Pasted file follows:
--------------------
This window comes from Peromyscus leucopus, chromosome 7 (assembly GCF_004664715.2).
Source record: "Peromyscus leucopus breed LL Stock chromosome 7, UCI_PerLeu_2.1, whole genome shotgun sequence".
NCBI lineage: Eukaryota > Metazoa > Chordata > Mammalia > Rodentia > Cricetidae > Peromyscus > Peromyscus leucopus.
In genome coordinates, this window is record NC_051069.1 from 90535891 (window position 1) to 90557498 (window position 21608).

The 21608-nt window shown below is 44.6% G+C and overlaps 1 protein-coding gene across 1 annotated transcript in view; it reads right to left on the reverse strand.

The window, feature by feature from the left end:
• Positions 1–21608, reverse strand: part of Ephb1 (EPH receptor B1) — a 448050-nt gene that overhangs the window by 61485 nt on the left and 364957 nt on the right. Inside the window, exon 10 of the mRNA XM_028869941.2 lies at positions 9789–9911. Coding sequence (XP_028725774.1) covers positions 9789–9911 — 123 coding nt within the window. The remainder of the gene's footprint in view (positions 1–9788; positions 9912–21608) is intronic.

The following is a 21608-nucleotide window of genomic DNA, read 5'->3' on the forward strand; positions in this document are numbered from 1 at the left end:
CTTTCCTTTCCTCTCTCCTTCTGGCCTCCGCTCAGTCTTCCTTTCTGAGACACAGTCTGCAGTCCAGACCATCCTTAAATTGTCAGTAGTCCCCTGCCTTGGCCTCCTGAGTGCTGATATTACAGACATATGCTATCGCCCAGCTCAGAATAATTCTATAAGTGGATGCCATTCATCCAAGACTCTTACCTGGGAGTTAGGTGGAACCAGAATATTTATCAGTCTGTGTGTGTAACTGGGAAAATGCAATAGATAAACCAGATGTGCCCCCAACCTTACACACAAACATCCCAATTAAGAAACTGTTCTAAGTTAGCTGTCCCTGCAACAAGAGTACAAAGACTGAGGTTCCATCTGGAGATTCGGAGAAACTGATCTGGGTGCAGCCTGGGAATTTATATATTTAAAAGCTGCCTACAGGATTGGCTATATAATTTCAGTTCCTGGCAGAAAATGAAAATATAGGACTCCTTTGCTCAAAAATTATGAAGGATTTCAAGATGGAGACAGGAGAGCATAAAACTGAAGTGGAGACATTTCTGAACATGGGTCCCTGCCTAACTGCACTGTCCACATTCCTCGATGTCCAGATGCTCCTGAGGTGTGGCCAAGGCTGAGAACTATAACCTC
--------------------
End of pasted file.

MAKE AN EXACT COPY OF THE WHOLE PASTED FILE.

This window comes from Peromyscus leucopus, chromosome 7 (assembly GCF_004664715.2).
Source record: "Peromyscus leucopus breed LL Stock chromosome 7, UCI_PerLeu_2.1, whole genome shotgun sequence".
NCBI lineage: Eukaryota > Metazoa > Chordata > Mammalia > Rodentia > Cricetidae > Peromyscus > Peromyscus leucopus.
In genome coordinates, this window is record NC_051069.1 from 90535891 (window position 1) to 90557498 (window position 21608).

The 21608-nt window shown below is 44.6% G+C and overlaps 1 protein-coding gene across 1 annotated transcript in view; it reads right to left on the reverse strand.

The window, feature by feature from the left end:
• Positions 1–21608, reverse strand: part of Ephb1 (EPH receptor B1) — a 448050-nt gene that overhangs the window by 61485 nt on the left and 364957 nt on the right. Inside the window, exon 10 of the mRNA XM_028869941.2 lies at positions 9789–9911. Coding sequence (XP_028725774.1) covers positions 9789–9911 — 123 coding nt within the window. The remainder of the gene's footprint in view (positions 1–9788; positions 9912–21608) is intronic.

The following is a 21608-nucleotide window of genomic DNA, read 5'->3' on the forward strand; positions in this document are numbered from 1 at the left end:
CTTTCCTTTCCTCTCTCCTTCTGGCCTCCGCTCAGTCTTCCTTTCTGAGACACAGTCTGCAGTCCAGACCATCCTTAAATTGTCAGTAGTCCCCTGCCTTGGCCTCCTGAGTGCTGATATTACAGACATATGCTATCGCCCAGCTCAGAATAATTCTATAAGTGGATGCCATTCATCCAAGACTCTTACCTGGGAGTTAGGTGGAACCAGAATATTTATCAGTCTGTGTGTGTAACTGGGAAAATGCAATAGATAAACCAGATGTGCCCCCAACCTTACACACAAACATCCCAATTAAGAAACTGTTCTAAGTTAGCTGTCCCTGCAACAAGAGTACAAAGACTGAGGTTCCATCTGGAGATTCGGAGAAACTGATCTGGGTGCAGCCTGGGAATTTATATATTTAAAAGCTGCCTACAGGATTGGCTATATAATTTCAGTTCCTGGCAGAAAATGAAAATATAGGACTCCTTTGCTCAAAAATTATGAAGGATTTCAAGATGGAGACAGGAGAGCATAAAACTGAAGTGGAGACATTTCTGAACATGGGTCCCTGCCTAACTGCACTGTCCACATTCCTCGATGTCCAGATGCTCCTGAGGTGTGGCCAAGGCTGAGAACTATAACCTC